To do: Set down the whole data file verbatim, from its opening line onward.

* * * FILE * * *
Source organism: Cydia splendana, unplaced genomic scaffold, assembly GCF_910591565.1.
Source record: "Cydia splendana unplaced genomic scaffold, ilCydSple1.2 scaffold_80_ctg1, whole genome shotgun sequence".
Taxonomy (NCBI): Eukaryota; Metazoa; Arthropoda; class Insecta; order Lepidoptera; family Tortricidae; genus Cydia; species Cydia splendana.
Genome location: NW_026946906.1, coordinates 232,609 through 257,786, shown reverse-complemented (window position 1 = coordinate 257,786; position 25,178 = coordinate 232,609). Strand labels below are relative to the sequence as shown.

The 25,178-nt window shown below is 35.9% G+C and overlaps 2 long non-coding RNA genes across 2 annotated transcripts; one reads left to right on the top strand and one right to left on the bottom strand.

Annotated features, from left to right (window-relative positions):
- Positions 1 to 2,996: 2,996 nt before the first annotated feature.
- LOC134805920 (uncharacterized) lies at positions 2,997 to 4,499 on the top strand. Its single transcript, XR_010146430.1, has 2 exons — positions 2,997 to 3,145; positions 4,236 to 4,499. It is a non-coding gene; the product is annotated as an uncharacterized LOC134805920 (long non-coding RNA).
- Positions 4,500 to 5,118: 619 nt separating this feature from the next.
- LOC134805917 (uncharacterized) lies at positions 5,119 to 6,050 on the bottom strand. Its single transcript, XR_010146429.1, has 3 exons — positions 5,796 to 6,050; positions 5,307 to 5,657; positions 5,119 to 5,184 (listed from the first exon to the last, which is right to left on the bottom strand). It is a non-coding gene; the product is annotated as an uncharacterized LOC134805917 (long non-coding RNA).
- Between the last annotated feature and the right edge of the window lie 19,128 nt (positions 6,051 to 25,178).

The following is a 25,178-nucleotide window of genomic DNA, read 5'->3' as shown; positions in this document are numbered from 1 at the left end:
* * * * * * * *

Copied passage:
Source organism: Cydia splendana, unplaced genomic scaffold, assembly GCF_910591565.1.
Source record: "Cydia splendana unplaced genomic scaffold, ilCydSple1.2 scaffold_80_ctg1, whole genome shotgun sequence".
Taxonomy (NCBI): Eukaryota; Metazoa; Arthropoda; class Insecta; order Lepidoptera; family Tortricidae; genus Cydia; species Cydia splendana.
Genome location: NW_026946906.1, coordinates 232,609 through 257,786, shown reverse-complemented (window position 1 = coordinate 257,786; position 25,178 = coordinate 232,609). Strand labels below are relative to the sequence as shown.

The 25,178-nt window shown below is 35.9% G+C and overlaps 2 long non-coding RNA genes across 2 annotated transcripts; one reads left to right on the top strand and one right to left on the bottom strand.

Annotated features, from left to right (window-relative positions):
- Positions 1 to 2,996: 2,996 nt before the first annotated feature.
- LOC134805920 (uncharacterized) lies at positions 2,997 to 4,499 on the top strand. Its single transcript, XR_010146430.1, has 2 exons — positions 2,997 to 3,145; positions 4,236 to 4,499. It is a non-coding gene; the product is annotated as an uncharacterized LOC134805920 (long non-coding RNA).
- Positions 4,500 to 5,118: 619 nt separating this feature from the next.
- LOC134805917 (uncharacterized) lies at positions 5,119 to 6,050 on the bottom strand. Its single transcript, XR_010146429.1, has 3 exons — positions 5,796 to 6,050; positions 5,307 to 5,657; positions 5,119 to 5,184 (listed from the first exon to the last, which is right to left on the bottom strand). It is a non-coding gene; the product is annotated as an uncharacterized LOC134805917 (long non-coding RNA).
- Between the last annotated feature and the right edge of the window lie 19,128 nt (positions 6,051 to 25,178).

The following is a 25,178-nucleotide window of genomic DNA, read 5'->3' as shown; positions in this document are numbered from 1 at the left end: